3. The Government and Corporations Are in Bed Together
The relationship between government and corporations is best described here:
“The Center for Responsive Politics counts almost 25 lobbyists for every member of Congress. Each lobbyist helps various lawmakers raise campaign money, which puts the lawmakers in debt to the lobbyist, and that debt is repaid with the right to vote or signature at the right time. The path of the money isn’t hard to figure out; corporate interest to lobbying firm to lawmaker. That translates into whatever big business wants from government, big business gets from government.”
There are three social issues highlighted in this book: health care, oil dependency and military spending. Ideally the government should be looking after the interest of its people but in the US corporations’ influence is so deeply entrenched in the political system that it doesn’t matter which president or representative is in office. In the end, the corporation that pays the most gets what they want. In health care, the industry has successfully resisted any viable form of government sponsored universal health care since it would decrease profits for healthcare companies. For the oil industry, it continues to be the most profitable business in the world in part because it has disregarded the environmental and social impact of oil extraction and consumption. The federal government has failed to clearly steer a direction towards alternative energy sources due to the ramifications it could have on the oil industry. As for the military industrial complex, the US has entered into numerous conflicts in the last 60 years, many of them with very questionable motives. The beneficiaries of this continuous military spending aren’t the third world countries that we are claiming to spread democracy to. It is mainly the defense contractors who see their revenues and profits increase year after year as weapons programs are vamped up to fight enemies that may never come to pass. Not only is it costing billions of taxpayer dollars every year, we are risking the future of this country by sending the lives of an endless number of Americans into winless wars.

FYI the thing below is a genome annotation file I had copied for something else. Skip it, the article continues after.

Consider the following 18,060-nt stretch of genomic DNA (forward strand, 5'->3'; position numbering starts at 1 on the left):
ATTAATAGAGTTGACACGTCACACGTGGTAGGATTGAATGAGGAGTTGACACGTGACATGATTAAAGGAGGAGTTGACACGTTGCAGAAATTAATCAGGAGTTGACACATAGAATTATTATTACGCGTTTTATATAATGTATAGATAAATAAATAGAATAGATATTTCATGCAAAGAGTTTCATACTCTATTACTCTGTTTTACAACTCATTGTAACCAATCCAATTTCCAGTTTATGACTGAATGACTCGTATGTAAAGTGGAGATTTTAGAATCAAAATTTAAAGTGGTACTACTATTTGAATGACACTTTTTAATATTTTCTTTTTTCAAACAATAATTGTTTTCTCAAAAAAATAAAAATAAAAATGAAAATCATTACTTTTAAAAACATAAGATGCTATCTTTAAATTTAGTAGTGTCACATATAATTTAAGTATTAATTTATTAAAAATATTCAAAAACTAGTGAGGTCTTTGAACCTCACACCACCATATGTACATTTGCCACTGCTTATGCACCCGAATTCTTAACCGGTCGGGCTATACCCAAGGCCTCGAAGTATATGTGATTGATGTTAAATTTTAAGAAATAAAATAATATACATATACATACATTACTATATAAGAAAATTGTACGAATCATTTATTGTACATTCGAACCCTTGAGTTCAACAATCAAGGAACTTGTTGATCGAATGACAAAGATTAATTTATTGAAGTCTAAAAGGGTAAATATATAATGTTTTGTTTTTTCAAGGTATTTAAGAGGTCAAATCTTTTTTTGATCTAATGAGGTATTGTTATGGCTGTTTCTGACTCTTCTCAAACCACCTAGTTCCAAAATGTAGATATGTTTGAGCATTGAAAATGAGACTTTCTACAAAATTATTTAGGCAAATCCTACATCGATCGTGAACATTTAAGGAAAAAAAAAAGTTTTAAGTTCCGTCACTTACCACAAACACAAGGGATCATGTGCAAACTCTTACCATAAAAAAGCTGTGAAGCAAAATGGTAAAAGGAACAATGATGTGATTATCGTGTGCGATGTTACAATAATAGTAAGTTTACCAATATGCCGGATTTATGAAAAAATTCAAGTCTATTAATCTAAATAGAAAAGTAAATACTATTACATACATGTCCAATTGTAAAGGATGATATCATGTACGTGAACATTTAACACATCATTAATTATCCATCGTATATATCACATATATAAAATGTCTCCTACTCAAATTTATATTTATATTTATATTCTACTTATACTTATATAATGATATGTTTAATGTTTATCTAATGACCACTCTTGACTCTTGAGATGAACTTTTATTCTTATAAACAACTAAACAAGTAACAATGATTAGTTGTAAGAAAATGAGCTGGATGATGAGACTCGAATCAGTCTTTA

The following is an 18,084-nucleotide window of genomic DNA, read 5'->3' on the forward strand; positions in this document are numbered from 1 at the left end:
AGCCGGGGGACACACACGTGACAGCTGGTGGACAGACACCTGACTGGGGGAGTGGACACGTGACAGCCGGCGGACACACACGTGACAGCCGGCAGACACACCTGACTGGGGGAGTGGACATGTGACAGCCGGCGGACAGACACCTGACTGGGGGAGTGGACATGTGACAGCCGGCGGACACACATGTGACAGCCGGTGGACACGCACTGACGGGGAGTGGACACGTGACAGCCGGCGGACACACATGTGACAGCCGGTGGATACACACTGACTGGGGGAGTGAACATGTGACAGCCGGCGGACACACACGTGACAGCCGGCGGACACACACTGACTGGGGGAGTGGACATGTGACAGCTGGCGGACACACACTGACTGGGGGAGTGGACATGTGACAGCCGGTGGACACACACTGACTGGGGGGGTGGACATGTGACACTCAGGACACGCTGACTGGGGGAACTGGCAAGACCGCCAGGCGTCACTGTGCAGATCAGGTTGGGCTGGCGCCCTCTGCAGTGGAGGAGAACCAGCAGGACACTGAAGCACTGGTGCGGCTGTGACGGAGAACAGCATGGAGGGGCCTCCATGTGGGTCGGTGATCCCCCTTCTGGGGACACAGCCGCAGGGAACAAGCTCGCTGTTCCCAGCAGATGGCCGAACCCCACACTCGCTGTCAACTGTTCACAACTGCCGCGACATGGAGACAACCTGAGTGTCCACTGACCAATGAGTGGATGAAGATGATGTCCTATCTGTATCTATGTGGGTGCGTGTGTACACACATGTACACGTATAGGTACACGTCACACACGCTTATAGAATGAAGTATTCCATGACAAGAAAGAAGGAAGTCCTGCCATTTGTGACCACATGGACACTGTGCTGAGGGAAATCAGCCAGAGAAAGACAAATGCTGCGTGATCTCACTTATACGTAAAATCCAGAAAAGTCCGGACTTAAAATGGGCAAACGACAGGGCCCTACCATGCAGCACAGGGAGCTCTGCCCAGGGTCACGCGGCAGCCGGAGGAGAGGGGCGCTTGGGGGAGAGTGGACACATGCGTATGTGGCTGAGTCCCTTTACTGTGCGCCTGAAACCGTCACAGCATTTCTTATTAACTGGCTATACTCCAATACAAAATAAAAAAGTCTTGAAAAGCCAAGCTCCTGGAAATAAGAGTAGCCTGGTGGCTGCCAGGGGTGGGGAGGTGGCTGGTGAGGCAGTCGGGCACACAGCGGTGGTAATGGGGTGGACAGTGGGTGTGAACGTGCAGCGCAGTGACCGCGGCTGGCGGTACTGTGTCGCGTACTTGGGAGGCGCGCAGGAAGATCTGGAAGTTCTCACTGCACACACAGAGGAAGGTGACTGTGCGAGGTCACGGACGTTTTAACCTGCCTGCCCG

“Sadly, defense spending has become enshrined in our political system as a totem to be worshiped rather than a policy program to be critically examined”.
4. “Guarantee Your Own Well-Being”
In summary, the world is stacked against you. As Kelly notes “every aspect of society is aligned to take your wealth.” The government has become so ineffective at protecting people because special interests have them in a choke hold. Don’t look at government to save you. As for corporations, self-preservation is the main driver in their actions. Businesses won’t ever stop trying to trick you into buying more of their products. Don’t rely on government or corporations to do the right thing.
So who is supposed to look after your interest? YOU!
Your lifetime income can be separated into three categories: The 1st third will be taxes you pay for bank bailouts, wars and corporate welfare. The 2nd third will be for needs not paid by taxes including health insurance, higher education and car insurance. The last third is the only portion that you have control over. Don’t screw up managing the only part that you control. Instead of allowing it to be snatched up by everyone and everything else, follow a basic set of financial rules, one where saving and controlling your spending is the cornerstone. The responsibility of guaranteeing your own well-being and that of your family lies with you. Don’t let debt control your life. Live within your means and control your Three Cs.
The financial rules provided are as follows.
1. Spend no more than 80% of your take-home pay. Save the rest! (I know FIers maximize their savings rate.)
2. Credit cards: Never carry a balance.
3. Cars: Don’t finance. Pay cash for your vehicles.
4. Castles: Put at least 20% down on your house, and keep the mortgage payment below 40% of your take-home pay.
“When you want to make a change in your life, take a risk, or simply take advantage of an opportunity, debt is an anchor that weighs you down and limits your options.” Free yourself from the shackles of debt. End the cycle of consumption. Follow the first rule of finance and control your Three C’s and you are well on your way to being free.